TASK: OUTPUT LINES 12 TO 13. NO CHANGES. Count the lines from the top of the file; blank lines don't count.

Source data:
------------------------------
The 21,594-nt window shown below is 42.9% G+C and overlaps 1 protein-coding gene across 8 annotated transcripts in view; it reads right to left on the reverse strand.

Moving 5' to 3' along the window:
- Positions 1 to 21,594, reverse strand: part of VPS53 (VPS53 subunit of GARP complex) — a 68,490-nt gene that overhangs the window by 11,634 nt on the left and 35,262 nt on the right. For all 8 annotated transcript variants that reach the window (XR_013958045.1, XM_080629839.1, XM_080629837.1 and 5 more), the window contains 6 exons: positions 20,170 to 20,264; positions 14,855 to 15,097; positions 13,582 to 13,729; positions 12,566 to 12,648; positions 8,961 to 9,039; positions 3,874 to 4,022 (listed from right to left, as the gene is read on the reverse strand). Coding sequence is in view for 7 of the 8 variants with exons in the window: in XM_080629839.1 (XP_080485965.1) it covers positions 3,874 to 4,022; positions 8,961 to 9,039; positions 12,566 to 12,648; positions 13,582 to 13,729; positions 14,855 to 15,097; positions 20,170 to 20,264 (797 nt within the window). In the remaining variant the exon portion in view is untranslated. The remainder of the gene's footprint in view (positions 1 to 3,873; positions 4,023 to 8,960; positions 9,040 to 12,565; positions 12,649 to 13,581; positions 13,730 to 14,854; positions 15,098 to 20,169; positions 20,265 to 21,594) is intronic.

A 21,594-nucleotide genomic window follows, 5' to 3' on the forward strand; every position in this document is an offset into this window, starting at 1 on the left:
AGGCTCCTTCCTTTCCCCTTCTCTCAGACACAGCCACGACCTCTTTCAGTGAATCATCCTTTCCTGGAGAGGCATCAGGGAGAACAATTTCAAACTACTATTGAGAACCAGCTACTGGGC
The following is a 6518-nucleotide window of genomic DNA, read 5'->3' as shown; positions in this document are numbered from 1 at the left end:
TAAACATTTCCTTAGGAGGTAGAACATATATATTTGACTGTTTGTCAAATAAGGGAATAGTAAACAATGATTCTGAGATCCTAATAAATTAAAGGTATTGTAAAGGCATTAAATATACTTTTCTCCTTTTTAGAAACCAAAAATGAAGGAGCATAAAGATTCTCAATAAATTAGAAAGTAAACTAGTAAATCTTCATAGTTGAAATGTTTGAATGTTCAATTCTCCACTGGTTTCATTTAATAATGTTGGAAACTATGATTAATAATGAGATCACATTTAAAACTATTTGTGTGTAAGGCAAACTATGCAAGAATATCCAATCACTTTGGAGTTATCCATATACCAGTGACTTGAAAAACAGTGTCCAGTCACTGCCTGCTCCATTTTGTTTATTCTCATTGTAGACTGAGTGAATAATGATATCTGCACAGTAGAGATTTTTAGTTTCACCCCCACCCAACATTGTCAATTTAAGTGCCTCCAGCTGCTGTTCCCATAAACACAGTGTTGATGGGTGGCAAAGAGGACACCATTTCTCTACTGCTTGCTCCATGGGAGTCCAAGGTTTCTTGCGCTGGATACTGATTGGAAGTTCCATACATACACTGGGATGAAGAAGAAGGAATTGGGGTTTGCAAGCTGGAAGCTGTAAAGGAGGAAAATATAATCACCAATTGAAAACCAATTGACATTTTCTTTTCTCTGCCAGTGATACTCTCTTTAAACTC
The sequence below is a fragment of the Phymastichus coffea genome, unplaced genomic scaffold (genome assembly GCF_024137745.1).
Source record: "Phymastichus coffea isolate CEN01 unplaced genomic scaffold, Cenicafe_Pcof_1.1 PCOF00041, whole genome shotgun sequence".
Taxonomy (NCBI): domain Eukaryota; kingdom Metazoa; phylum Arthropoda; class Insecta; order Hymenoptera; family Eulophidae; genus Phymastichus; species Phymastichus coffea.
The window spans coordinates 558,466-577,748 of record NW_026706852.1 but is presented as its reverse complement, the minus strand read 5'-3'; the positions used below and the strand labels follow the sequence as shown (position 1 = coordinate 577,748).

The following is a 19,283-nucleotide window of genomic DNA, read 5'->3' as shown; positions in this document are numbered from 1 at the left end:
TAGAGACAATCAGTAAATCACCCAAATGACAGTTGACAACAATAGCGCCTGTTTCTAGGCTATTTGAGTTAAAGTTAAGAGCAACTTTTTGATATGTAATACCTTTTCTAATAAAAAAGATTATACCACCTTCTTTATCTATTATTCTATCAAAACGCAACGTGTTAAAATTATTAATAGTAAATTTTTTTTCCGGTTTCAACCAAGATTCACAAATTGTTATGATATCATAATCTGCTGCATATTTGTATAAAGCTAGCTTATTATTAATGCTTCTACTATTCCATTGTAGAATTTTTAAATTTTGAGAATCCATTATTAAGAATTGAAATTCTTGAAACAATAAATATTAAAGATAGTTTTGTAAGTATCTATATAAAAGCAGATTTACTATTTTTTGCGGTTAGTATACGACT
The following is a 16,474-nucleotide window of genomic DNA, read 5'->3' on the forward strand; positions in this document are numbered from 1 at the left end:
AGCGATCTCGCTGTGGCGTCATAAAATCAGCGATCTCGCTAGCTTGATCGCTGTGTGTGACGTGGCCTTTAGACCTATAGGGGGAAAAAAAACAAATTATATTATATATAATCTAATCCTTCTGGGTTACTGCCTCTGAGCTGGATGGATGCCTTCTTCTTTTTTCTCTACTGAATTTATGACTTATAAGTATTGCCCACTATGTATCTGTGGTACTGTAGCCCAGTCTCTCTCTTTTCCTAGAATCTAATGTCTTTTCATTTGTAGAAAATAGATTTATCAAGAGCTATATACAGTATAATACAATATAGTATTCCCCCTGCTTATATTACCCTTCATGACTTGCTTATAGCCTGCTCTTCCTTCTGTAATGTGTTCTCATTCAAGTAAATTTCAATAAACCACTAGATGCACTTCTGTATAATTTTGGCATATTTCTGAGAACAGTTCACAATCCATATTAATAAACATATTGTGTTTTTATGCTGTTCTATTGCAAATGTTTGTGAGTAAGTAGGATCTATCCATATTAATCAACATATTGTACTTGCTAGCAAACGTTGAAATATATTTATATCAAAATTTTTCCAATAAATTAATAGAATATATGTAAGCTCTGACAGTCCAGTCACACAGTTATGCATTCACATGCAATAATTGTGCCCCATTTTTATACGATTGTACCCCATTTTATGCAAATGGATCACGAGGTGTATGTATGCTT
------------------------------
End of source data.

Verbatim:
The following is a 19,283-nucleotide window of genomic DNA, read 5'->3' as shown; positions in this document are numbered from 1 at the left end:
TAGAGACAATCAGTAAATCACCCAAATGACAGTTGACAACAATAGCGCCTGTTTCTAGGCTATTTGAGTTAAAGTTAAGAGCAACTTTTTGATATGTAATACCTTTTCTAATAAAAAAGATTATACCACCTTCTTTATCTATTATTCTATCAAAACGCAACGTGTTAAAATTATTAATAGTAAATTTTTTTTCCGGTTTCAACCAAGATTCACAAATTGTTATGATATCATAATCTGCTGCATATTTGTATAAAGCTAGCTTATTATTAATGCTTCTACTATTCCATTGTAGAATTTTTAAATTTTGAGAATCCATTATTAAGAATTGAAATTCTTGAAACAATAAATATTAAAGATAGTTTTGTAAGTATCTATATAAAAGCAGATTTACTATTTTTTGCGGTTAGTATACGACT